Foster carers are the backbone of the alternative care system in Ireland, with many LGBT+ families being enriched through fostering. There is an urgent appeal for more carers in the Dublin area, could you consider being one of the increasing LGBT+ foster carers who make a difference in the life of a child?
To help you determine whether it is right for your family, we spoke to three Tusla foster carers about their experience.
For Tony and Darren, their role as foster carers came to them rather than them going looking but they say if they had known that it was an option for LGBT+ people, they would have sought it out much sooner.
Darren: “We came into it a little bit differently, we are relative foster carers. So, a child in my family needed some help.
“I come from a very large family with 10 siblings, and so I’m used to having children in and out of my life since forever. I’ve babysat since I was 12 or 13 – you wouldn’t do that now but back then, you know.
“So it was always something that I kind of wanted to be, a father figure to a child. Being gay I didn’t think it was ever an option for me.”
Tony: “We didn’t go looking for it really, I mean we like kids, we’re good with kids but I suppose by the time it happened for me I was 50 so I thought that that ship had sailed, and we had resigned ourselves to a quite a comfortable, adult life.
“As Darren said, this need presented itself and we just went, ‘okay”, we didn’t think too hard about it really, just jumped in. And that’s how it started for us.”
Darren: “A child was in need, we had space, we had the love to give, from the stability that we thought we would give. It just went from there, really, and I would never change it. It’s been the most amazing experience so far.”
Philomena grew up experiencing the joys of foster care and she followed in the footsteps of her mother.
Philomena: “My mam had done it before me, for years upon years, and that’s something that I wanted to do. Seeing children coming in and out of the house, I said, ‘yeah, this is something that I would like to do.'”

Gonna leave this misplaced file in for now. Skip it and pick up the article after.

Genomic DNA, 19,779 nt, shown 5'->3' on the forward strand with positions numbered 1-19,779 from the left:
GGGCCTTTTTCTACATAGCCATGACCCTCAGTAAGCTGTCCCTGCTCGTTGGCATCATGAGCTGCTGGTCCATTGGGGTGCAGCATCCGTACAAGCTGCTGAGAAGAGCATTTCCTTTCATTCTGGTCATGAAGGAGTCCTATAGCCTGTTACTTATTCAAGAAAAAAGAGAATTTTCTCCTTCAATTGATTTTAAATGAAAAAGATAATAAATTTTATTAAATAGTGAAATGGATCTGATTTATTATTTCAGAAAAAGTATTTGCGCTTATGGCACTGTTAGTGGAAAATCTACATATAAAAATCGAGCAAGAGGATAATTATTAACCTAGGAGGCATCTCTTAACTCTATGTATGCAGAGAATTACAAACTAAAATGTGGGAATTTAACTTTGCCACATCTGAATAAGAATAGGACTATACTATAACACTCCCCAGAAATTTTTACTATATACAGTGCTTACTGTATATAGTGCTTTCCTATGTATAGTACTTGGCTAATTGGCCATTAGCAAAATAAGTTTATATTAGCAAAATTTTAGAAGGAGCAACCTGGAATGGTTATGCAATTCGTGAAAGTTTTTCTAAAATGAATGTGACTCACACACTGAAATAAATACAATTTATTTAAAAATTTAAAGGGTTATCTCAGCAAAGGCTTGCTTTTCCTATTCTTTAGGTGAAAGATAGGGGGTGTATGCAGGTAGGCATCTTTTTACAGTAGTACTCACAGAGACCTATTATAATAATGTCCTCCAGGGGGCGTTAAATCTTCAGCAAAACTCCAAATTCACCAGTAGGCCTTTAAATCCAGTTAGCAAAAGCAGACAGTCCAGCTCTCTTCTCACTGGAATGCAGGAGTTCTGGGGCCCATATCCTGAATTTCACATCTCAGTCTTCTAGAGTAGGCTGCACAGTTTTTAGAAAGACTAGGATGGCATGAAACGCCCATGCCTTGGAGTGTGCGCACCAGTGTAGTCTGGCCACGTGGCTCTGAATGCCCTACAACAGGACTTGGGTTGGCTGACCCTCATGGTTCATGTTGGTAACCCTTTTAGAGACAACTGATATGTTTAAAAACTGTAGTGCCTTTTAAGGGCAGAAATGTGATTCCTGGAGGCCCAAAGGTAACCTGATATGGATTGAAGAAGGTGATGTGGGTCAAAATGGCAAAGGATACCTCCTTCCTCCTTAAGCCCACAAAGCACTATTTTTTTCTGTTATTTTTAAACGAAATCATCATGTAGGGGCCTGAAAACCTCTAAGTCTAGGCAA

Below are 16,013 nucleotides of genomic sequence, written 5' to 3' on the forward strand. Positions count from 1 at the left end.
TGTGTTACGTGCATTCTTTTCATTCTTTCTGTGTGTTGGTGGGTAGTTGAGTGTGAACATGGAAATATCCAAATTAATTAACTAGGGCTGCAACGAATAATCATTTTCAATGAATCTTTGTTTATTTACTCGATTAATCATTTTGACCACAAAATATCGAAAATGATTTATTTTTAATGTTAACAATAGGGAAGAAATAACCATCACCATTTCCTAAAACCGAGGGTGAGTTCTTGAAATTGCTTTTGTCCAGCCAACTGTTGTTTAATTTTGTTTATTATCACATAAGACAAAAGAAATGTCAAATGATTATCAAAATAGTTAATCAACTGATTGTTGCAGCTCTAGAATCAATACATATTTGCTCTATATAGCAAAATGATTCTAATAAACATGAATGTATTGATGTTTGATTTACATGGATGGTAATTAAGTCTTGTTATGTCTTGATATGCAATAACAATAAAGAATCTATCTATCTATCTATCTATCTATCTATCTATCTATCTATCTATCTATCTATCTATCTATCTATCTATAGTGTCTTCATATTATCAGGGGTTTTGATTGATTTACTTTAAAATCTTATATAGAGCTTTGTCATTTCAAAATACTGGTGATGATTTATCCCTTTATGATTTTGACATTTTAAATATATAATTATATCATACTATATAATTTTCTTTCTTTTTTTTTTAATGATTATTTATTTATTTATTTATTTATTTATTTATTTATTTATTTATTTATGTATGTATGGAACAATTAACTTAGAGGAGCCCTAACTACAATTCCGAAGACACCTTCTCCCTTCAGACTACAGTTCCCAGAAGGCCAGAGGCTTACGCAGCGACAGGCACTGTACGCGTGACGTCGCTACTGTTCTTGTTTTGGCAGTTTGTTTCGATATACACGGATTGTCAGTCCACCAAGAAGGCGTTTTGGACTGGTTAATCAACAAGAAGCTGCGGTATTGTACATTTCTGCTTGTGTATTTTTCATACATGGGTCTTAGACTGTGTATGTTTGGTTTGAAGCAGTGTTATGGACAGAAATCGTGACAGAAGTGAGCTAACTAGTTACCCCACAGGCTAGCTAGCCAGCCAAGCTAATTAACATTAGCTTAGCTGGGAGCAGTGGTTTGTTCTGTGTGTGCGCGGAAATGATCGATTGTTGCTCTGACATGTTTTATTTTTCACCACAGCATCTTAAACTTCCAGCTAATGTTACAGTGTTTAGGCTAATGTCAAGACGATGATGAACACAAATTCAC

While Philomena’s path to foster care was very straight forward, for Maria and her wife Michelle, the road to becoming foster carers was a winding one as they didn’t think LGBT+ couples would be considered.
I remember the first time we brought them down to my mum I had a chat with her myself outside and I said ‘well what do you want them to call you?’ and straight away she was like, ‘Sure, I’m their Nana’,
Maria: “Myself and my wife Michelle met and got married in 2008. We tried a number of different methods. We tried IVF – that didn’t work for us. Then we thought about going down the route of adoption, and I know in this country there is very little or no adoption so we thought we’d go down the route of foreign adoption. With that, you’re talking massive expense and issues and time and years and limits and we were thinking, ‘It’s gonna take years and years to do this and it’s very very expensive so then we thought, no we’ll leave it.
“But then we looked into the whole idea of fostering – there were family members of mine who fostered, a straight couple and I thought, there’s no reason why we shouldn’t be able to foster. So we contacted Tusla.
“From the initiation, it took about 19 or 20 months, including all the interviews from start to finish, to the point where we were given a permanent placement of two direct siblings, a boy and a girl. They’re with us three years this August, and like the boys, I wouldn’t change it for the world.
“I remember the first time we brought them down to my mum I had a chat with her myself outside and I said ‘well what do you want them to call you?’ and straight away she was like, ‘Sure, I’m their Nana.’
it was something we thought we couldn’t do and now something realising that we can. It has just really added, everything to our lives.
“We were following the myth of – not that you’re not allowed – that fostering wasn’t really something that will be looked upon by TUSLA as a position for an LGBT+ person.
“Whereas in actual fact at the time we didn’t realise that they’re actually crying out for people in our position who would have no children and would probably both in employment with an opportunity for one or other, to give up some time to be with the children. Also, as people who love children but not having them in our lives, and having a caring, loving home environment within which to raise them.